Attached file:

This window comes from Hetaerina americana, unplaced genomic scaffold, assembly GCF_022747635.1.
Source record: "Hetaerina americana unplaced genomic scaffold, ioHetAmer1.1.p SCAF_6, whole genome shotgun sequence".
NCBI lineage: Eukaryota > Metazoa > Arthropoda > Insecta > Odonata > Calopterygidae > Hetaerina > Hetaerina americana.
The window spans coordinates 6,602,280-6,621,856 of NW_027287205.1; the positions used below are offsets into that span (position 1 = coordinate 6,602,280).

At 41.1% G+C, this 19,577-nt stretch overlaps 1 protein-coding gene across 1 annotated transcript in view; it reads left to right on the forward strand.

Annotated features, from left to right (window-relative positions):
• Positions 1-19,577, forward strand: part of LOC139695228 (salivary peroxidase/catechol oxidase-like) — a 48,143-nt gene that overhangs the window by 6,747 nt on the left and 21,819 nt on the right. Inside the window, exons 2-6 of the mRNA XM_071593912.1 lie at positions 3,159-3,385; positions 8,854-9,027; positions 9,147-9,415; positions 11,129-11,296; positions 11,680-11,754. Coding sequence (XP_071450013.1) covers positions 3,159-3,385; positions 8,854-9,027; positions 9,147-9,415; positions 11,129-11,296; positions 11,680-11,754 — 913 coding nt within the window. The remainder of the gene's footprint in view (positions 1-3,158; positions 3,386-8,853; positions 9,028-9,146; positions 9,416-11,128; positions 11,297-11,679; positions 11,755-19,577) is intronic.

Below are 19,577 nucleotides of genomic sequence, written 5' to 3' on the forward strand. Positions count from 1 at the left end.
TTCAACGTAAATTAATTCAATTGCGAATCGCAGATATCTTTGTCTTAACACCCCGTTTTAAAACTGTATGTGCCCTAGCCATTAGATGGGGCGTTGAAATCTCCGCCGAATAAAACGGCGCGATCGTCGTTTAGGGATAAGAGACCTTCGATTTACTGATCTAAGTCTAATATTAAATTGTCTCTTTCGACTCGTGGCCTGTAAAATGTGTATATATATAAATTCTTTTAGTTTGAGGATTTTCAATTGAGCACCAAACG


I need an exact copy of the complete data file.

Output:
This window comes from Hetaerina americana, unplaced genomic scaffold, assembly GCF_022747635.1.
Source record: "Hetaerina americana unplaced genomic scaffold, ioHetAmer1.1.p SCAF_6, whole genome shotgun sequence".
NCBI lineage: Eukaryota > Metazoa > Arthropoda > Insecta > Odonata > Calopterygidae > Hetaerina > Hetaerina americana.
The window spans coordinates 6,602,280-6,621,856 of NW_027287205.1; the positions used below are offsets into that span (position 1 = coordinate 6,602,280).

At 41.1% G+C, this 19,577-nt stretch overlaps 1 protein-coding gene across 1 annotated transcript in view; it reads left to right on the forward strand.

Annotated features, from left to right (window-relative positions):
• Positions 1-19,577, forward strand: part of LOC139695228 (salivary peroxidase/catechol oxidase-like) — a 48,143-nt gene that overhangs the window by 6,747 nt on the left and 21,819 nt on the right. Inside the window, exons 2-6 of the mRNA XM_071593912.1 lie at positions 3,159-3,385; positions 8,854-9,027; positions 9,147-9,415; positions 11,129-11,296; positions 11,680-11,754. Coding sequence (XP_071450013.1) covers positions 3,159-3,385; positions 8,854-9,027; positions 9,147-9,415; positions 11,129-11,296; positions 11,680-11,754 — 913 coding nt within the window. The remainder of the gene's footprint in view (positions 1-3,158; positions 3,386-8,853; positions 9,028-9,146; positions 9,416-11,128; positions 11,297-11,679; positions 11,755-19,577) is intronic.

Below are 19,577 nucleotides of genomic sequence, written 5' to 3' on the forward strand. Positions count from 1 at the left end.
TTCAACGTAAATTAATTCAATTGCGAATCGCAGATATCTTTGTCTTAACACCCCGTTTTAAAACTGTATGTGCCCTAGCCATTAGATGGGGCGTTGAAATCTCCGCCGAATAAAACGGCGCGATCGTCGTTTAGGGATAAGAGACCTTCGATTTACTGATCTAAGTCTAATATTAAATTGTCTCTTTCGACTCGTGGCCTGTAAAATGTGTATATATATAAATTCTTTTAGTTTGAGGATTTTCAATTGAGCACCAAACG